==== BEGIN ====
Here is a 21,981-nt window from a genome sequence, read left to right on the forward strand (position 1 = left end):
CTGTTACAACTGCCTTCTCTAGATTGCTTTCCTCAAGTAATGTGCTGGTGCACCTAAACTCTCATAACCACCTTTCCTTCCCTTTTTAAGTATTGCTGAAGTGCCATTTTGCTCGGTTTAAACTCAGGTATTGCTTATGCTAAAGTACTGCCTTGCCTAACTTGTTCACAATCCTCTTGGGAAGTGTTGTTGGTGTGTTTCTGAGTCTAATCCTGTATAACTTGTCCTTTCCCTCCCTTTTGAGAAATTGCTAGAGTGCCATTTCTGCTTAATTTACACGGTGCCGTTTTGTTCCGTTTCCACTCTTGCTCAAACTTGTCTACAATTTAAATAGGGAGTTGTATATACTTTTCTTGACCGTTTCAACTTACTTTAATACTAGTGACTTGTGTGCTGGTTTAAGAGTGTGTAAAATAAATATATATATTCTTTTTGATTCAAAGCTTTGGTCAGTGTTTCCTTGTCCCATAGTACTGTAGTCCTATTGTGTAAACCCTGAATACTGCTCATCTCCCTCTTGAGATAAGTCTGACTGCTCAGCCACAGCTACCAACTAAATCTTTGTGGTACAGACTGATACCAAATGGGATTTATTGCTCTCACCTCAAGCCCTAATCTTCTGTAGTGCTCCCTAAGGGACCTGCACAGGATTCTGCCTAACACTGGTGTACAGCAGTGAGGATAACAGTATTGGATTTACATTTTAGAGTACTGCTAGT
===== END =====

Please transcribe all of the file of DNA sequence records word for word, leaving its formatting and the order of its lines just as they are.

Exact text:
Here is a 21,981-nt window from a genome sequence, read left to right on the forward strand (position 1 = left end):
CTGTTACAACTGCCTTCTCTAGATTGCTTTCCTCAAGTAATGTGCTGGTGCACCTAAACTCTCATAACCACCTTTCCTTCCCTTTTTAAGTATTGCTGAAGTGCCATTTTGCTCGGTTTAAACTCAGGTATTGCTTATGCTAAAGTACTGCCTTGCCTAACTTGTTCACAATCCTCTTGGGAAGTGTTGTTGGTGTGTTTCTGAGTCTAATCCTGTATAACTTGTCCTTTCCCTCCCTTTTGAGAAATTGCTAGAGTGCCATTTCTGCTTAATTTACACGGTGCCGTTTTGTTCCGTTTCCACTCTTGCTCAAACTTGTCTACAATTTAAATAGGGAGTTGTATATACTTTTCTTGACCGTTTCAACTTACTTTAATACTAGTGACTTGTGTGCTGGTTTAAGAGTGTGTAAAATAAATATATATATTCTTTTTGATTCAAAGCTTTGGTCAGTGTTTCCTTGTCCCATAGTACTGTAGTCCTATTGTGTAAACCCTGAATACTGCTCATCTCCCTCTTGAGATAAGTCTGACTGCTCAGCCACAGCTACCAACTAAATCTTTGTGGTACAGACTGATACCAAATGGGATTTATTGCTCTCACCTCAAGCCCTAATCTTCTGTAGTGCTCCCTAAGGGACCTGCACAGGATTCTGCCTAACACTGGTGTACAGCAGTGAGGATAACAGTATTGGATTTACATTTTAGAGTACTGCTAGT